Unless you’ve been living under a rock for the last decade, you would have noticed the rise in demand for daddies among younger sub-groups of twentysomething gays. We know it, you know it, and HBO knows it, but none of it was official until today, when New York Magazine published an unofficial poll claiming “Daddies” are “on the rise.”
Everybody knows sub-groups aren’t official until a major publication “discovers” them.
New York Magazine reporter Mike Albo offers a breakdown of every type of daddy, from leather daddies to sugar daddies, and “femme” daddies to “young” daddies, in a piece published this morning titled “Rise of the ‘Daddies': A New (and Sexy) Gay Niche.” It’s new! It’s on the rise! Are you shocked?
via NY Mag:
But like everything else in our culture, where even grumpy cats become memes and multiply, it seems the gay daddies are moving beyond leather land, especially for a new generation of twentysomething gays. An informal poll of men reveals that there seems to be an uptick of younger men who are interested in guys of my “seasoned” age bracket.
Though he makes sure to note the term “daddy” has been around for ages, Albo spends some time exploring how the term “daddy” has evolved over time. Pointing to famous gays like Andy Cohen, Anderson Cooper, and Tom Ford, he says the term has “gone from being a porn thing to defining a broader range of men.”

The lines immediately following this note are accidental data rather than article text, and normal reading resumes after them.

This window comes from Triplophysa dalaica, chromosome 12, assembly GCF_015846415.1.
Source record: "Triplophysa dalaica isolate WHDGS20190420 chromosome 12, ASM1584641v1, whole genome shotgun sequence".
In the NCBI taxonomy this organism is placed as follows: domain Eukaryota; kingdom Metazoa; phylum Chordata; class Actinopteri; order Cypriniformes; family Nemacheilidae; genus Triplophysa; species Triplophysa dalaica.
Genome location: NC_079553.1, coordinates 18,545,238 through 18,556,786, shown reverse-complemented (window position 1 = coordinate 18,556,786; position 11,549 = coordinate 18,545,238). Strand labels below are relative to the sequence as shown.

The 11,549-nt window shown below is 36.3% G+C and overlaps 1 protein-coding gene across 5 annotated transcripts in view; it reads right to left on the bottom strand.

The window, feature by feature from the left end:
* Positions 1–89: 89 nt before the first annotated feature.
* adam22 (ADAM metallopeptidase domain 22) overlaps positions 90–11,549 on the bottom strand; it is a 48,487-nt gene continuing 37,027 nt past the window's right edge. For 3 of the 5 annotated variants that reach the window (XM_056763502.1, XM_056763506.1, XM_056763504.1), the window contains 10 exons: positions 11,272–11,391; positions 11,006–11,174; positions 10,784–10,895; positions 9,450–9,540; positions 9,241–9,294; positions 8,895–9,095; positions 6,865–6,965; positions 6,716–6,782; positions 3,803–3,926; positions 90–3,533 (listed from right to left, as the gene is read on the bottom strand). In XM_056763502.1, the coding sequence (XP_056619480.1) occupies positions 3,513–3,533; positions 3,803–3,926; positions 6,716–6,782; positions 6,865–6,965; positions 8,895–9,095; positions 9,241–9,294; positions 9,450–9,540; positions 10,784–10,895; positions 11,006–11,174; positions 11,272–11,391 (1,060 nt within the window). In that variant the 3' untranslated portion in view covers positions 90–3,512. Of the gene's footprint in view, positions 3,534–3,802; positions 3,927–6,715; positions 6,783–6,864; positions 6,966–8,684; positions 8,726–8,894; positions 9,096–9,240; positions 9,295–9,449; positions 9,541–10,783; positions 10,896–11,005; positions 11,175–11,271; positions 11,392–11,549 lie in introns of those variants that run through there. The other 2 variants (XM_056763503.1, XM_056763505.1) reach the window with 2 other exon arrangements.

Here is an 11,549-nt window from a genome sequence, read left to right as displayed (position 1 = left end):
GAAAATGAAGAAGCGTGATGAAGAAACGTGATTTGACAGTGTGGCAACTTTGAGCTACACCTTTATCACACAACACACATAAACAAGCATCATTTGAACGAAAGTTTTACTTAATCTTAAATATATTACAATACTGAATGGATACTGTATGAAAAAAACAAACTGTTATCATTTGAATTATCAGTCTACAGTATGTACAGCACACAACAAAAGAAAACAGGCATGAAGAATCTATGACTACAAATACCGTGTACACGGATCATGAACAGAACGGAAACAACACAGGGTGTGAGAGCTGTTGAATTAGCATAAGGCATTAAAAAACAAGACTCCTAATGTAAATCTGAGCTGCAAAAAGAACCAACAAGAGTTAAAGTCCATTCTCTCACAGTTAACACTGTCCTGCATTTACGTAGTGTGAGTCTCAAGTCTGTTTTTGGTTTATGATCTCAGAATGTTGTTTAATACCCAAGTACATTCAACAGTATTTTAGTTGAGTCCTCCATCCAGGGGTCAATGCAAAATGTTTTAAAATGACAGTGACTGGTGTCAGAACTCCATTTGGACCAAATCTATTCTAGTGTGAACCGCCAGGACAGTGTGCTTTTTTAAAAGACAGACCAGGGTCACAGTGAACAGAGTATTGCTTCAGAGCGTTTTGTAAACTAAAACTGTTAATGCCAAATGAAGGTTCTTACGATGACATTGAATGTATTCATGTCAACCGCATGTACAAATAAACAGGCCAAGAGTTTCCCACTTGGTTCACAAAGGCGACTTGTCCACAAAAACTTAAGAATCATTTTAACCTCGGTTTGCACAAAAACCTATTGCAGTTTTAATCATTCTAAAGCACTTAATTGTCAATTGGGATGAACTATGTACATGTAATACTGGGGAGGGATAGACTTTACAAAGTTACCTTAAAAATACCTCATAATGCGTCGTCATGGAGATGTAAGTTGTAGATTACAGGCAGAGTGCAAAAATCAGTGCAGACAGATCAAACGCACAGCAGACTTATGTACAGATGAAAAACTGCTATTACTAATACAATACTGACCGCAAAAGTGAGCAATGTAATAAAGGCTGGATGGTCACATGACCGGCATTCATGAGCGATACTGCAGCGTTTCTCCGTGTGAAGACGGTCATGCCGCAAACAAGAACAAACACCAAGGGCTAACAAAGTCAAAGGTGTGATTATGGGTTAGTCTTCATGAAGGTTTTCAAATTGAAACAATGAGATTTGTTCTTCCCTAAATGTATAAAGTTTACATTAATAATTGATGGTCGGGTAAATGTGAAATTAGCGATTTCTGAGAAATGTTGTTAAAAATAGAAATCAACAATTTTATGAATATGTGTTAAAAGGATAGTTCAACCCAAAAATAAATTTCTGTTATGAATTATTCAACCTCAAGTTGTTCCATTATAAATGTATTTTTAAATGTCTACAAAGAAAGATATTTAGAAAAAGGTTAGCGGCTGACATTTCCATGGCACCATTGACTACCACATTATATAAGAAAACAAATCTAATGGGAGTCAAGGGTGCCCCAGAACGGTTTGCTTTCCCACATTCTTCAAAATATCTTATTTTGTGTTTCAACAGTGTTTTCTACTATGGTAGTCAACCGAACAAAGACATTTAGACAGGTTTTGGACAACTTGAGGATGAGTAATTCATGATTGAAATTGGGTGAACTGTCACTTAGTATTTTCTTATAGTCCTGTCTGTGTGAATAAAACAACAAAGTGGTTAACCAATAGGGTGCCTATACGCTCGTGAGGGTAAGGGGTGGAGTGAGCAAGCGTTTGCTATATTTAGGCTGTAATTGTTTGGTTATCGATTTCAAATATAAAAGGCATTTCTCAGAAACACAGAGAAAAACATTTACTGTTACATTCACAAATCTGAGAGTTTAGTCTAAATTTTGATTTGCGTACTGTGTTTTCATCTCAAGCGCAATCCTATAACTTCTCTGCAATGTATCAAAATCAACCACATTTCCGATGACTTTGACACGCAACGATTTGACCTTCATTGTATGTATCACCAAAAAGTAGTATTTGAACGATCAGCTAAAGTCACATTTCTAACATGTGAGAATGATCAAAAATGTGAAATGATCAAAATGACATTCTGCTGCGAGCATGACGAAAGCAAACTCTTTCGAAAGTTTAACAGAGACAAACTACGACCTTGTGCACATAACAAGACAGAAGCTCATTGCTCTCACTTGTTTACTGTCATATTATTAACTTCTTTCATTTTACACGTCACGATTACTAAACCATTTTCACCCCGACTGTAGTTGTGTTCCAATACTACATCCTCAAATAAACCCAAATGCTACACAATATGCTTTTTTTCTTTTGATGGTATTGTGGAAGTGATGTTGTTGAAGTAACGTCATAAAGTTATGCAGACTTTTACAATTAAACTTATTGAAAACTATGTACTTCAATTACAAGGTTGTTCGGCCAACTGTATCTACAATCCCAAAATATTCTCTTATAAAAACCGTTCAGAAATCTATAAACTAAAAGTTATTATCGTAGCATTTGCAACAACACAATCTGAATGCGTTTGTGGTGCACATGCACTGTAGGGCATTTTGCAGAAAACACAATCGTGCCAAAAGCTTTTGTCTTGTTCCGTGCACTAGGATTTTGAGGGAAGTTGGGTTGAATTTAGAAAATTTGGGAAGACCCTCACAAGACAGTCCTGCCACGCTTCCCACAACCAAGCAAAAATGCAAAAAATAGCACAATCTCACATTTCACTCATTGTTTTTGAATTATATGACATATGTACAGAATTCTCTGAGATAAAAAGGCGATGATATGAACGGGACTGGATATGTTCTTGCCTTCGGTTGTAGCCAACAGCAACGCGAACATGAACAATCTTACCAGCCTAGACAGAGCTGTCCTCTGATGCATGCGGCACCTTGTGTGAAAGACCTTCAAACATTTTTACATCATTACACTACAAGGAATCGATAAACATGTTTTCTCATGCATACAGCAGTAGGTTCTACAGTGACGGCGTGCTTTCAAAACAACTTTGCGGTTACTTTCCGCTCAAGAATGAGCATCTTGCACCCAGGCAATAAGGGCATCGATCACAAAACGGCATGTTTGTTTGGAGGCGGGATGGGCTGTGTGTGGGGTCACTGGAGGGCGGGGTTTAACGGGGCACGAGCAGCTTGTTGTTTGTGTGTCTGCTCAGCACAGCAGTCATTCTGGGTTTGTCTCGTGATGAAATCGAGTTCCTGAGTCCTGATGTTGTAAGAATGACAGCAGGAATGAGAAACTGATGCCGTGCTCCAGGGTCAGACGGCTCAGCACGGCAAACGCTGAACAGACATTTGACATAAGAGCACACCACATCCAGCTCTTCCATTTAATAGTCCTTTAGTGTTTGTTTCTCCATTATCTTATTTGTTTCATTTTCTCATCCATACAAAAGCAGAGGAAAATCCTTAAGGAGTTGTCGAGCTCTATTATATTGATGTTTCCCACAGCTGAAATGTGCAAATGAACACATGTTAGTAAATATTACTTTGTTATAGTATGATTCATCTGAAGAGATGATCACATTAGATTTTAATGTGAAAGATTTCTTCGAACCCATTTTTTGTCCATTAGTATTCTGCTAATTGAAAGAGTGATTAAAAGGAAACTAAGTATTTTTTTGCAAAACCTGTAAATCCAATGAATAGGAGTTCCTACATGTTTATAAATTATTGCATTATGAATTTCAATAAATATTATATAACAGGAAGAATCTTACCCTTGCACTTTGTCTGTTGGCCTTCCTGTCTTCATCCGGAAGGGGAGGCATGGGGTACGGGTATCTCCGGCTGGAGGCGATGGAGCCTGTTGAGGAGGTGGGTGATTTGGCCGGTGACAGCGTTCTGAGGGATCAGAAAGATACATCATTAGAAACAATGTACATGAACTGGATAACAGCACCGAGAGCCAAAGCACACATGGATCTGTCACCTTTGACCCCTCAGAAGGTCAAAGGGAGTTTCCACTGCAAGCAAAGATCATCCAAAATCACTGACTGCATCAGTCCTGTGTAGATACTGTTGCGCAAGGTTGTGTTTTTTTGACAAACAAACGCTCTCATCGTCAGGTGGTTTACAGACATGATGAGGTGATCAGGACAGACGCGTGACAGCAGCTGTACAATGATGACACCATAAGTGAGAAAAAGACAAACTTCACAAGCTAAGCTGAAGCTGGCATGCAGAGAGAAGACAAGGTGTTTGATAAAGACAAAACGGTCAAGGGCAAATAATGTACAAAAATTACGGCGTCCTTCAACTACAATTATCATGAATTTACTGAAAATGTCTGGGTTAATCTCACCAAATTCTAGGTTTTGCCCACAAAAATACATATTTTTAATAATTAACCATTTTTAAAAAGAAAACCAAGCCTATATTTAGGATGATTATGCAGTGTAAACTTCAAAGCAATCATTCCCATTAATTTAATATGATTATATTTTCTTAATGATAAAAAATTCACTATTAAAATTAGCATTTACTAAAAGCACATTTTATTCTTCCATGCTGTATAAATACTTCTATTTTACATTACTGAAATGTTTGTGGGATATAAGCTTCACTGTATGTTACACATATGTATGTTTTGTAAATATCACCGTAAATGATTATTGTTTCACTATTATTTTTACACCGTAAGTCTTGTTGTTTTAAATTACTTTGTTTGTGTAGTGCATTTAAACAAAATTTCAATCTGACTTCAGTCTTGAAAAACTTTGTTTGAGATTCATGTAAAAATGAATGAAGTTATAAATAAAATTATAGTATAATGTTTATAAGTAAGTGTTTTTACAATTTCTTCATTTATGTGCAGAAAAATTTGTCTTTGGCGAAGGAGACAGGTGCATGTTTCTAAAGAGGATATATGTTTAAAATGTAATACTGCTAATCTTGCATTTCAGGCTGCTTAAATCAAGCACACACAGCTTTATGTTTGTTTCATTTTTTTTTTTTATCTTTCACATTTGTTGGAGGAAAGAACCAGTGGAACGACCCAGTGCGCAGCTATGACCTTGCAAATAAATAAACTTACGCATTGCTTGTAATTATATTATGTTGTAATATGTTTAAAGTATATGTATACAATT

Perhaps the mainstreaming of the daddy trend could be because of statistics: Guys my age — men in our forties — are the largest demographic of gay-identified males to grow old. (The few out and older men I know, now in their late fifties and sixties, are definitely daddy types, because they’re tough, wise, brave guys who survived the harrowing early days of the AIDS crisis.)
The fact that men in their forties “are the largest demographic of gay-identified males to grow old” is a great point to make—one that has value far beyond a silly piece about the “daddy” explosion. For the most part, it’s true, and should be considered a major accomplishment for the community as a whole.
It’s not about getting older or fitting into a sexual stereotype—it’s about visibility. In 2013, a subgroup of gay men have positive role models in the media, a voice, and a glowing review in a major publication to boot. Now that’s progress.